Is a trip to Scotland’s breathtaking capital in the pipeline? Whatever time of year your visit is slated for, you won’t struggle to find exciting things to do there.
If your time away involves time seeing multiple parts of Scotland, why not take the train into Edinburgh from Dunbar? Dunbar is a pretty coastal town that birdwatchers and hikers love and it’s only 20-30 minutes by public transport.
Without further ado, here’s your quick guide to Edinburgh’s attractions.
Atop Castle Rock (an extinct volcanic plug), Edinburgh Castle sits proudly. There’s nothing to worry about – Edinburgh’s two volcanoes are at least 350 million years old and will never erupt again.
The castle is an impressive fortress that commands attention regally on the city’s skyline. Here, you can see Mons Meg, a famous 15th-century canon and the One O’clock gun that ships in the nearby Firth of Forth used to set their clocks. There’s also the 12th Century St Margaret’s Chapel and the room where Mary Queen of Scots gave birth to the future James VI of Scotland and James I of England.
The Royal Botanic Garden
Edinburgh’s Royal Botanic Garden is more than 350 years old. Here, you can appreciate the Scottish Native Plants Collection, Woodland Garden and the Alpine Houses.
The Chinese Hillside is another beautiful feature. Windy paths, waterfalls and plants with a traditional Chinese feel adorn this space.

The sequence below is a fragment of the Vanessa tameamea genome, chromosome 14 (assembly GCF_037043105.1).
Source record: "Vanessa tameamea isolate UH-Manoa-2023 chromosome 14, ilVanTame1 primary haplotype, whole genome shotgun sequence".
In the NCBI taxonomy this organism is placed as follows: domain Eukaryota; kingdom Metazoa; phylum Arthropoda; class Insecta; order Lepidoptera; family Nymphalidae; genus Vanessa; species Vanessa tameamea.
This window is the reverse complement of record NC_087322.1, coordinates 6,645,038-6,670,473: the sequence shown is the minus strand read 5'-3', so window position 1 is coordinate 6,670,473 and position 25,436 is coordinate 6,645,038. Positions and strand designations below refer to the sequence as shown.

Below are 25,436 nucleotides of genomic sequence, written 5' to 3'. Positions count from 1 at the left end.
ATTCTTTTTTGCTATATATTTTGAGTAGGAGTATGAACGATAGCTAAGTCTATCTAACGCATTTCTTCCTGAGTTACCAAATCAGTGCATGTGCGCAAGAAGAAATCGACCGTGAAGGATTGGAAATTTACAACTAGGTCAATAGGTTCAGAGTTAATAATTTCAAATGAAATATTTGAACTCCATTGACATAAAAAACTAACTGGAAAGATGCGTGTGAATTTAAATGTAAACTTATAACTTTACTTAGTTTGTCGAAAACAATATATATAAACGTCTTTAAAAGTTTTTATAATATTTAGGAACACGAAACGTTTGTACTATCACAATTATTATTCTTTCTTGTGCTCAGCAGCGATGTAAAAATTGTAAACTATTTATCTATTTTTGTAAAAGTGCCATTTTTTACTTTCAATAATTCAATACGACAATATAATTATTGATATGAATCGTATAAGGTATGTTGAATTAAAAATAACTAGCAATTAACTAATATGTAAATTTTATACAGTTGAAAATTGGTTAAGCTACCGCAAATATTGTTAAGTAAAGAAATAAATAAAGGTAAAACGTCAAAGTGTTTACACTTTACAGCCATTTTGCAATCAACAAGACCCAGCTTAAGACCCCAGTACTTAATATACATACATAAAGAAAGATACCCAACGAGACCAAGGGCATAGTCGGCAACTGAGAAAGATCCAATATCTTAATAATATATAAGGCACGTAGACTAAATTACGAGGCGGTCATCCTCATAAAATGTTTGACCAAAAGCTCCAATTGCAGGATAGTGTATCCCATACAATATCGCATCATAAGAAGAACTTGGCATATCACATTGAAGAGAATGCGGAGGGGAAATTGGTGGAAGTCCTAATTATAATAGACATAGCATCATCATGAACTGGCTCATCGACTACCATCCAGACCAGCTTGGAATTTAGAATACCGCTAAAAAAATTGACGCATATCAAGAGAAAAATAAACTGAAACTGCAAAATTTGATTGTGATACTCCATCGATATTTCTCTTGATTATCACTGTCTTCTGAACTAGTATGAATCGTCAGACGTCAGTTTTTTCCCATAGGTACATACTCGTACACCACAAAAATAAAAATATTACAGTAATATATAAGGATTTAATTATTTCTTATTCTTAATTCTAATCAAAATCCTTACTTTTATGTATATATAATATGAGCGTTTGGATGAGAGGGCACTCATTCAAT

Anyone with a reasonable walking ability shouldn’t miss the opportunity to climb Arthur’s Seat. This is Edinburgh’s other extinct volcano and it sits 251 metres above sea level. It is so named because King Arthur is thought to have visited. Additionally, reaching the summit reveals the remains of an Iron Age summit.
You can combine this with a trip to the Royal Mile, which is only 1.2 miles away. Being so close to the city’s old town, the panoramic views you will get from the Seat are unrivaled.
You’ll find it in Holyrood Park. Allow at least 2-3 hours for your visit and take your pick from the colour-coded routes, depending on how much of a challenge you want.
Holyrood Park itself, the location of Arthur’s Seat, is not one to overlook. It’s a large expanse of beautiful green space that was commissioned by King James V in 1541. Not far away, you’ll also find the ruins of Holyrood Abbey and the Palace of Holyrood House.
The park has 650 acres of scenery to explore. Walk among glens, lochs and hills and look out for the ruins of the medieval St. Anthony’s Chapel.
Edinburgh is a historic city with truly beautiful architecture and attractions. You’re sure to have the best time there!